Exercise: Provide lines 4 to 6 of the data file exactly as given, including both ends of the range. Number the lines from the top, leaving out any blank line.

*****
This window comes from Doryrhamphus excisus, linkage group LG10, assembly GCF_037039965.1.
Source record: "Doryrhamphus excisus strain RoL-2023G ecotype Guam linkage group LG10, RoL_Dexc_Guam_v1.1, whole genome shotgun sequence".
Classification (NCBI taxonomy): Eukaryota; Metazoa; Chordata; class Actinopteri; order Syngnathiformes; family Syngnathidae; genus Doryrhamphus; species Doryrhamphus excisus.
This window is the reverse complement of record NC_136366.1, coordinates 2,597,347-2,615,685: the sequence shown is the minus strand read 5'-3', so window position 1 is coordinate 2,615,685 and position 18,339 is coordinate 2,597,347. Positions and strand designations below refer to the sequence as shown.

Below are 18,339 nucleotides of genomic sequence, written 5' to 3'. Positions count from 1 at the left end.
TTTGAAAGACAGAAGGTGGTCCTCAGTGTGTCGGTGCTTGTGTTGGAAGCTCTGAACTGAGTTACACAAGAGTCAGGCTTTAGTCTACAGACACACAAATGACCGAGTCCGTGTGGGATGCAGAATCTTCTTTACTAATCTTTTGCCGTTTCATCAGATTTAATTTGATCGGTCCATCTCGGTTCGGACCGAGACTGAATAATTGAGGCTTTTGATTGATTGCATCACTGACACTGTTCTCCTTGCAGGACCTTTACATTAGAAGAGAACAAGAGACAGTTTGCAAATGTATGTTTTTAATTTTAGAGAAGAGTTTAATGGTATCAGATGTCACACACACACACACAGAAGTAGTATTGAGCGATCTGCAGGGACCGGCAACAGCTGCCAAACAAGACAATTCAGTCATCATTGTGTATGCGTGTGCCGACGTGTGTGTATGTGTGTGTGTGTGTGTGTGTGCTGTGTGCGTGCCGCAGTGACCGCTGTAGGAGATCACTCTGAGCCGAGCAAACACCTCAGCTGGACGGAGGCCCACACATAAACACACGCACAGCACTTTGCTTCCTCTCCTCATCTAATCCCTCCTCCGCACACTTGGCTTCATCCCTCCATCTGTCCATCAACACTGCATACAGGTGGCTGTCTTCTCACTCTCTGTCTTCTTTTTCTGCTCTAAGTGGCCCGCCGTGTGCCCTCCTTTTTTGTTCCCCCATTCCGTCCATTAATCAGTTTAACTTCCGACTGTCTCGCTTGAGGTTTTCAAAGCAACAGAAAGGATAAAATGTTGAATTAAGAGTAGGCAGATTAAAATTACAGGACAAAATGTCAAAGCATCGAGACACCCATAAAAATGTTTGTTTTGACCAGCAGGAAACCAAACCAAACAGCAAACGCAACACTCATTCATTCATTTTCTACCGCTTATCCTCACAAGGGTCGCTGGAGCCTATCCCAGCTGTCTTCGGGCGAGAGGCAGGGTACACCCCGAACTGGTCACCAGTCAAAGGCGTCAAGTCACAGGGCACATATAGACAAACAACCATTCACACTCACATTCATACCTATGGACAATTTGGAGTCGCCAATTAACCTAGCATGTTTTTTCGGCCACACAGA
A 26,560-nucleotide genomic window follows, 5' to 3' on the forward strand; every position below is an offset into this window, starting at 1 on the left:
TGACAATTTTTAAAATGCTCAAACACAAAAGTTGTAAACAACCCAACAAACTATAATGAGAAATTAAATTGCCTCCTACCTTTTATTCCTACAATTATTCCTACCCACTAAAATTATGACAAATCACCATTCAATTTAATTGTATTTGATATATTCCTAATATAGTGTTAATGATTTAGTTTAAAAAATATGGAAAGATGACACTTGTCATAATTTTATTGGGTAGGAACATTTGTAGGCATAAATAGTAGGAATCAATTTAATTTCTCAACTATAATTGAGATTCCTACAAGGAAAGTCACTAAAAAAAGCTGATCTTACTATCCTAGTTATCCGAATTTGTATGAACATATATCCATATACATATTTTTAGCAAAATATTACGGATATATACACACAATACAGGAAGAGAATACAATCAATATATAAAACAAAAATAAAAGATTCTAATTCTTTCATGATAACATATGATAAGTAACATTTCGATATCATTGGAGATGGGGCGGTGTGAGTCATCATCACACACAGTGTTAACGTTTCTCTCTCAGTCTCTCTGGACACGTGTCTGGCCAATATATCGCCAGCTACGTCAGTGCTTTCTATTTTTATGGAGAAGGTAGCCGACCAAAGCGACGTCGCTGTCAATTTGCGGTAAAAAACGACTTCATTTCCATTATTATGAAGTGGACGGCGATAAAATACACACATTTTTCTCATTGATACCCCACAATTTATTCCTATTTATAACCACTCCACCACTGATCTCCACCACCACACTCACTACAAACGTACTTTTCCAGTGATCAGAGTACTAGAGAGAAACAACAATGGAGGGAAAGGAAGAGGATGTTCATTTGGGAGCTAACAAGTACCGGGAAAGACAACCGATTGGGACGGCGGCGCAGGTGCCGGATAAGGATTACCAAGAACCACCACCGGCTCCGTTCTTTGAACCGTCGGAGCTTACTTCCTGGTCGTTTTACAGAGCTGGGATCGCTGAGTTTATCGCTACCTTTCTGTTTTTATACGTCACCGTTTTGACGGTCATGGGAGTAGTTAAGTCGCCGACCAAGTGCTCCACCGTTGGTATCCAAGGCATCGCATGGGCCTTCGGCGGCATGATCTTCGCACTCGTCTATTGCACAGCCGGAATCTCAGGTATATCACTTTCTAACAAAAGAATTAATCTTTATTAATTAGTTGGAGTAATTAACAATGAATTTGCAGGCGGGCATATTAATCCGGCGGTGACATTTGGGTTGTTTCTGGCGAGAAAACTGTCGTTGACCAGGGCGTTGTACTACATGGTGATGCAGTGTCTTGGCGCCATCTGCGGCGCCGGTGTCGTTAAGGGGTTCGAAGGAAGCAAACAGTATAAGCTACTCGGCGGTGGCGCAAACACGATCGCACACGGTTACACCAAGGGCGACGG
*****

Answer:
This window is the reverse complement of record NC_136366.1, coordinates 2,597,347-2,615,685: the sequence shown is the minus strand read 5'-3', so window position 1 is coordinate 2,615,685 and position 18,339 is coordinate 2,597,347. Positions and strand designations below refer to the sequence as shown.

Below are 18,339 nucleotides of genomic sequence, written 5' to 3'. Positions count from 1 at the left end.
TTTGAAAGACAGAAGGTGGTCCTCAGTGTGTCGGTGCTTGTGTTGGAAGCTCTGAACTGAGTTACACAAGAGTCAGGCTTTAGTCTACAGACACACAAATGACCGAGTCCGTGTGGGATGCAGAATCTTCTTTACTAATCTTTTGCCGTTTCATCAGATTTAATTTGATCGGTCCATCTCGGTTCGGACCGAGACTGAATAATTGAGGCTTTTGATTGATTGCATCACTGACACTGTTCTCCTTGCAGGACCTTTACATTAGAAGAGAACAAGAGACAGTTTGCAAATGTATGTTTTTAATTTTAGAGAAGAGTTTAATGGTATCAGATGTCACACACACACACACAGAAGTAGTATTGAGCGATCTGCAGGGACCGGCAACAGCTGCCAAACAAGACAATTCAGTCATCATTGTGTATGCGTGTGCCGACGTGTGTGTATGTGTGTGTGTGTGTGTGTGTGCTGTGTGCGTGCCGCAGTGACCGCTGTAGGAGATCACTCTGAGCCGAGCAAACACCTCAGCTGGACGGAGGCCCACACATAAACACACGCACAGCACTTTGCTTCCTCTCCTCATCTAATCCCTCCTCCGCACACTTGGCTTCATCCCTCCATCTGTCCATCAACACTGCATACAGGTGGCTGTCTTCTCACTCTCTGTCTTCTTTTTCTGCTCTAAGTGGCCCGCCGTGTGCCCTCCTTTTTTGTTCCCCCATTCCGTCCATTAATCAGTTTAACTTCCGACTGTCTCGCTTGAGGTTTTCAAAGCAACAGAAAGGATAAAATGTTGAATTAAGAGTAGGCAGATTAAAATTACAGGACAAAATGTCAAAGCATCGAGACACCCATAAAAATGTTTGTTTTGACCAGCAGGAAACCAAACCAAACAGCAAACGCAACACTCATTCATTCATTTTCTACCGCTTATCCTCACAAGGGTCGCTGGAGCCTATCCCAGCTGTCTTCGGGCGAGAGGCAGGGTACACCCCGAACTGGTCACCAGTCAAAGGCGTCAAGTCACAGGGCACATATAGACAAACAACCATTCACACTCACATTCATACCTATGGACAATTTGGAGTCGCCAATTAACCTAGCATGTTTTTTCGGCCACACAGA